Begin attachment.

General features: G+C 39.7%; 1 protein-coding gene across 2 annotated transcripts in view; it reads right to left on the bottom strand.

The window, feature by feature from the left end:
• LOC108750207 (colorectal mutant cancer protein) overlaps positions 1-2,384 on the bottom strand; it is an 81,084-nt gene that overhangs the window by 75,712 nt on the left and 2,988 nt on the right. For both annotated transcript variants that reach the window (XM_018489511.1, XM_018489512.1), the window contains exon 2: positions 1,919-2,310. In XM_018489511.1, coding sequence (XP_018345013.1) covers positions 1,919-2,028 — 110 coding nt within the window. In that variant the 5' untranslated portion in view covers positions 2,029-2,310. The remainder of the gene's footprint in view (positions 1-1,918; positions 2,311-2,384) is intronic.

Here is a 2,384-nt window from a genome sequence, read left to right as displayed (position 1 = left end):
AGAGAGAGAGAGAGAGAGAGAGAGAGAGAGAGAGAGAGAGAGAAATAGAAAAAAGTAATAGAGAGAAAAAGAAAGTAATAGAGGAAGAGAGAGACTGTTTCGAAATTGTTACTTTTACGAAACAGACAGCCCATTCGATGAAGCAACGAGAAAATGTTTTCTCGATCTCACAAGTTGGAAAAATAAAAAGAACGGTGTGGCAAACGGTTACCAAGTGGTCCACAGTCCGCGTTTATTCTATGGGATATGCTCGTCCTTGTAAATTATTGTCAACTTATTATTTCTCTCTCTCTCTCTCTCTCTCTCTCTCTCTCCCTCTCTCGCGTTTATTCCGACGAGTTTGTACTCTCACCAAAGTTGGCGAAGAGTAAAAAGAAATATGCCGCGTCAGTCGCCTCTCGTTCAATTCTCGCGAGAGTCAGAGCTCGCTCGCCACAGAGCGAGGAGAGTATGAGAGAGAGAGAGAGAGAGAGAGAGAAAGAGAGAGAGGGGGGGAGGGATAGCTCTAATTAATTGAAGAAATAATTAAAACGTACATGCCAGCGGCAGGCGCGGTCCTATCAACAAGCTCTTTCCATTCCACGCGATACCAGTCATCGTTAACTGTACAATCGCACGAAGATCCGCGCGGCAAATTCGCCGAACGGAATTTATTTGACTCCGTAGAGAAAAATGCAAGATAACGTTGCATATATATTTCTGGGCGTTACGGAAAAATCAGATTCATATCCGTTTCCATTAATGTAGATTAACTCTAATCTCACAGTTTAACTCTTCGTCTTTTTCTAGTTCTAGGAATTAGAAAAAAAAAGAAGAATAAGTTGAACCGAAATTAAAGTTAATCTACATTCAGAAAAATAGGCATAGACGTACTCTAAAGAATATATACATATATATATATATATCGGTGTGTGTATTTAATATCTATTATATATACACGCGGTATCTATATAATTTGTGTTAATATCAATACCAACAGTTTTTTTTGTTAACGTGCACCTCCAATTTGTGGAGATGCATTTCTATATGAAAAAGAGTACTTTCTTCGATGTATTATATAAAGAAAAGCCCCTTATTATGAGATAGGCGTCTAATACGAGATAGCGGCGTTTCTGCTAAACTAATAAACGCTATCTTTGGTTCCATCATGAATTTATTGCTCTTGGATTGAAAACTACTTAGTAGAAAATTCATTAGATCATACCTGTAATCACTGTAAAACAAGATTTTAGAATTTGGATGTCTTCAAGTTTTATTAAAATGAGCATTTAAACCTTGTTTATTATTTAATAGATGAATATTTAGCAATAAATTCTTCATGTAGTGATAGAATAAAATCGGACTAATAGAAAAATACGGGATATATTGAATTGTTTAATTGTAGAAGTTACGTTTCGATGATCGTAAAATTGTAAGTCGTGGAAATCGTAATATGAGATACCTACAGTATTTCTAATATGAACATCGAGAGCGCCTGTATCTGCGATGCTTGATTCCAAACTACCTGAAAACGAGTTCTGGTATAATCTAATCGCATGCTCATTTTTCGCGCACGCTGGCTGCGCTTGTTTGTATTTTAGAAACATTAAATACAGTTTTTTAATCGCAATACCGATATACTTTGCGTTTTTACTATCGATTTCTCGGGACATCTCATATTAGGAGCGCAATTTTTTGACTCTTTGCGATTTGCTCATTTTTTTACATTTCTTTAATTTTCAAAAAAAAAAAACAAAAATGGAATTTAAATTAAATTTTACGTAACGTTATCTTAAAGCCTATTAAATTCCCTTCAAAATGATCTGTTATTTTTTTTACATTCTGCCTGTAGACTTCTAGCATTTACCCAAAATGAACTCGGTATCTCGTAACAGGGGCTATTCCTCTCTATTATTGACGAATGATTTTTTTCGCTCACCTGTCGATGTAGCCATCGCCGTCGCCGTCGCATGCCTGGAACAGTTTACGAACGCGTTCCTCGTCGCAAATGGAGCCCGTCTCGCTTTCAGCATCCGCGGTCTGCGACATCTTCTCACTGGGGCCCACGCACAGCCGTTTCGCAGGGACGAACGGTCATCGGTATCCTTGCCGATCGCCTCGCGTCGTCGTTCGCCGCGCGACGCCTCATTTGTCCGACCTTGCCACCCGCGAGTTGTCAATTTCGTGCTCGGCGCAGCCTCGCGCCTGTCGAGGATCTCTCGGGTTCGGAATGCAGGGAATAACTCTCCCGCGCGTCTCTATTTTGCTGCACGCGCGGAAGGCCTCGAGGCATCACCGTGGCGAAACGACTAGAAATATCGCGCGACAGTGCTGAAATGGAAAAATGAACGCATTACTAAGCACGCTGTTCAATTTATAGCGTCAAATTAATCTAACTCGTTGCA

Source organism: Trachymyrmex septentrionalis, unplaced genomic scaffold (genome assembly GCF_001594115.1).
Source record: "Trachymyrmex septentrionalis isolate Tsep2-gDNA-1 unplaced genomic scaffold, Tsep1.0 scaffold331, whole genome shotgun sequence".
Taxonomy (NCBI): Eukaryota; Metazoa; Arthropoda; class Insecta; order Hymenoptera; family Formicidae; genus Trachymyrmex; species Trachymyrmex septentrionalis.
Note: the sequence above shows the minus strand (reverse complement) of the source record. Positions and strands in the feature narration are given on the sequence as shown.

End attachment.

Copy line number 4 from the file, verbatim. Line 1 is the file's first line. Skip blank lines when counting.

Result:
Here is a 2,384-nt window from a genome sequence, read left to right as displayed (position 1 = left end):